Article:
Scientists from UC Davis recently published their paper evaluating the use of genome editing to prevent dairy bulls from growing horns. Cooperative Extension specialist at UC Davis and corresponding author of the research article, Alison Van Eenennaam noted that the project has been an interesting implementation of genetic modification. The intended result of the research is to ultimately improve the health and welfare of dairy cows.
“Farmers would like to have polled animals, but at the moment the elite sires that are genetic superstars of the dairy industry also carry horns,” said Van Eenennaam. “Horns are a problem for human workers and for herd mates in terms of the damage that animals can do with the horns.”
Using genome editing to prevent horn growth presents an alternative to current methods of addressing the issue, in which horns are burned off calves at a young age. The absence of horns is a naturally occurring genetic variant, or allele, which is seen in other cattle breeds such as Angus. The report shows that bringing the hornless allele into the genome of a dairy bull can produce healthy offspring that do not grow horns.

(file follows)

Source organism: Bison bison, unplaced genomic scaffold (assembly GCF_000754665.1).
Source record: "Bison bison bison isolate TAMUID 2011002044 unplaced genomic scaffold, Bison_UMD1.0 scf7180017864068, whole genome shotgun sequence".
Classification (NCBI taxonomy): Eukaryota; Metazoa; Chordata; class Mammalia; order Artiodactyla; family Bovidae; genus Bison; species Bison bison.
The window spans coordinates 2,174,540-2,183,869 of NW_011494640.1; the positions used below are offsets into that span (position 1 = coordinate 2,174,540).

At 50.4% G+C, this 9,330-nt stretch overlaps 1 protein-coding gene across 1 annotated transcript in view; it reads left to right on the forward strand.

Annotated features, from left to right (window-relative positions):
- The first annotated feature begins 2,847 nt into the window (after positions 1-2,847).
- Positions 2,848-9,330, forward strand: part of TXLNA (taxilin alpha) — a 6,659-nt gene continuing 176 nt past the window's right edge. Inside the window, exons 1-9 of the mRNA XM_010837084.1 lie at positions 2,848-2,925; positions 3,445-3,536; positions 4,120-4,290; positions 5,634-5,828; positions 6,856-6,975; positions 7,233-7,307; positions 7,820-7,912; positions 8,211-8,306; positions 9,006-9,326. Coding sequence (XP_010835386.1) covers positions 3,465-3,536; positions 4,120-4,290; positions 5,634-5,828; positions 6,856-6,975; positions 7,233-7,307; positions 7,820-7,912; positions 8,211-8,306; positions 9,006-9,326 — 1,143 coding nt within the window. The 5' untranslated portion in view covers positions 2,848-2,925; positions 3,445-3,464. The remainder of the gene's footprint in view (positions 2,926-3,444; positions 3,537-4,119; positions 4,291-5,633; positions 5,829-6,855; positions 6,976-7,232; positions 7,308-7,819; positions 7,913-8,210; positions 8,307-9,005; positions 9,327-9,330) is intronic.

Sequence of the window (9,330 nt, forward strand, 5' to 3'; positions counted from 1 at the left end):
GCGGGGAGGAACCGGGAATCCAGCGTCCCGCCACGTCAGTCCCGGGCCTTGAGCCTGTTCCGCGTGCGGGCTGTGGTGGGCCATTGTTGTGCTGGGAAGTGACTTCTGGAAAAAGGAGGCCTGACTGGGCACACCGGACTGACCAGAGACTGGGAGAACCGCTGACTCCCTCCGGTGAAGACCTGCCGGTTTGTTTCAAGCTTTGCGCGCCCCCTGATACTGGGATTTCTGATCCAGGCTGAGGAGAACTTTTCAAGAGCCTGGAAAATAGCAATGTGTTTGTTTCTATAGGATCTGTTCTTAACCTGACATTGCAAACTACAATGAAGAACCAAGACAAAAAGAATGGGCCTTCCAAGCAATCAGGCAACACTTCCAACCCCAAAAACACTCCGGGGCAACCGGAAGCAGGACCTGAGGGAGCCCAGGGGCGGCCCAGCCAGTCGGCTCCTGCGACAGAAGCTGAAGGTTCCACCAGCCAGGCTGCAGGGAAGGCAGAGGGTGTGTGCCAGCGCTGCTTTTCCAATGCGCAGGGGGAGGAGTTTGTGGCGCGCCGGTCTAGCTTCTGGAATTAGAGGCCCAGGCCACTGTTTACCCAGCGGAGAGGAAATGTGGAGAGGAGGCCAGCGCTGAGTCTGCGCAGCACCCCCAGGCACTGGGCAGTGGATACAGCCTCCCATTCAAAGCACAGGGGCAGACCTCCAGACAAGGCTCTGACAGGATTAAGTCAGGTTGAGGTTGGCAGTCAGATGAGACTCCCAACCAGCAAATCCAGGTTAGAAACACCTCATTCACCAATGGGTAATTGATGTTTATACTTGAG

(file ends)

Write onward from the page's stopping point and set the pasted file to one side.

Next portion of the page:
“We’ve been working with some bulls that were produced by a Minnesota based company called Recombinetics, who used genome editing to introduce the characteristic of not growing horns into a dairy bull,” Van Eenennaam noted. “Those bulls passed that trait onto their offspring and all six of the offspring that were produced by that bull also didn’t grow horns.”
The research was published in the journal Nature Biotechnology and all the data has been shared with the U.S. Food and Drug Administration. There are still challenges that will need to be overcome before genome-edited bulls are allowed to enter the food supply chain, as regulations dictating genome-edited animals remain complicated. The recent research shows promise for the future of dairy cow genetics in the event that regulatory obstacles are addressed.
“The animal it was introduced to here was never intended for commercialization, it was not a particularly genetic superior animal,” said Van Eenennaam. “If this was going to move forward to industry, you would want to introduce that characteristic into elite dairy genetics.”